Things are shaping up for my second mission to analog Mars. This time I'll be headed to the Mars Desert Research Station (MDRS) in Utah for a 2-week expedition from 23 January to 6 February 2010. I will serve as Commander with a crew of five other highly capable and talented scientists and engineers. We will be the 89th crew to inhabit the MDRS since it's founding in 2002.
- Brian Shiro, Commander / Geophysicist
- Carla Haroz, Executive Officer / Engineer
- Mike Moran, Crew Astronomer
- Darrel Robertson, Chief Engineer
- Luís Saraiva, Crew Biologist / Health and Safety Officer
- Kiri Wagstaff, Crew Geologist / Information Officer / Journalist
Our research plans are shaping up too. Mike plans to study variable stars and exoplanets using the Musk Observatory. Darrel plans to fly a micro air vehicle to provide aerial reconnaissance prior to EVAs and maybe test an inflatable habitat structure. Kiri will test algorithms to automatically geolocate photos using a statistical analysis that computes the similarity of new images at unknown locations with old ones at known sites. Luís will oversee an ongoing environmental impact study to measure soil compaction, pH, and E. coli at field sites surrounding MDRS in order to quantify the impact of MDRS operations on the landscape. He'll also study cellular and genetic biomarkers in the soil. I will do an active seismic survey of the subsurface using a towed land streamer system on generous loan from Exploration Instruments and may test components of a prototype space suit from the UND Space Suit Laboratory. Carla will try to coordinate and manage all of these activities into an EVA plan that we can accomplish in our short 2-week mission.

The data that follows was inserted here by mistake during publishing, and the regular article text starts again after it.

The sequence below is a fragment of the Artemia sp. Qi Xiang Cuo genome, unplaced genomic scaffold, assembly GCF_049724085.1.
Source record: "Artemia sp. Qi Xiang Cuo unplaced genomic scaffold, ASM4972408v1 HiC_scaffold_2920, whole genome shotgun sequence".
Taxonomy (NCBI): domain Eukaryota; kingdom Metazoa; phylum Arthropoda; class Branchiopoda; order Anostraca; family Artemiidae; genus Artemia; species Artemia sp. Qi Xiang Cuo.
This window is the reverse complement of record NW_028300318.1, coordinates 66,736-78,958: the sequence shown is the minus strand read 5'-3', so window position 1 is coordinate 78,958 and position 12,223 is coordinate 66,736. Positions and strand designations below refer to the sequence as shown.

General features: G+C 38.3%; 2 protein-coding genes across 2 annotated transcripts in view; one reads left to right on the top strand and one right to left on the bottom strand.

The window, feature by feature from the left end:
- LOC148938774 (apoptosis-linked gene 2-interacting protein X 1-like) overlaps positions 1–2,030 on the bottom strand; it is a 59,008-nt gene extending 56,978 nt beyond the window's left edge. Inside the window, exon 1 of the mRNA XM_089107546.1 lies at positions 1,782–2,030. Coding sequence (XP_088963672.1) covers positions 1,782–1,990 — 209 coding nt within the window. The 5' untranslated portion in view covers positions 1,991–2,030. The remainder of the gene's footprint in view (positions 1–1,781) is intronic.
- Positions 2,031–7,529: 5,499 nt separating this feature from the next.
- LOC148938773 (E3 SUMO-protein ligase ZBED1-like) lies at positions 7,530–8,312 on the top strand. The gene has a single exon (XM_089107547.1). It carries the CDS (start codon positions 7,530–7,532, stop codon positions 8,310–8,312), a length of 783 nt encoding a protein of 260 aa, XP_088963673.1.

For an introduction to the MDRS facility, I recommend you watch the video tour of MDRS below. MDRS Crew 75 made it in the style of MTV Cribs; It has a lot more flair than my similar video showcasing the FMARS Hab. Crew 75 was quite prolific with their YouTube videos, which covered all 50 of their EVAs (yes, 50!) and then some. There are also several live MDRS webcams, so you can spy on us during the mission.
MDRS Crew 64 was also very adept with with the video camera, and I really like their Mars Society promotional video. If you're wondering why we're doing this work, just watch the video below and see for yourself. For more inspiration, check out the stunning images in two recent Boston Globe Big Picture galleries of Mars photos here and here.
On to Mars!
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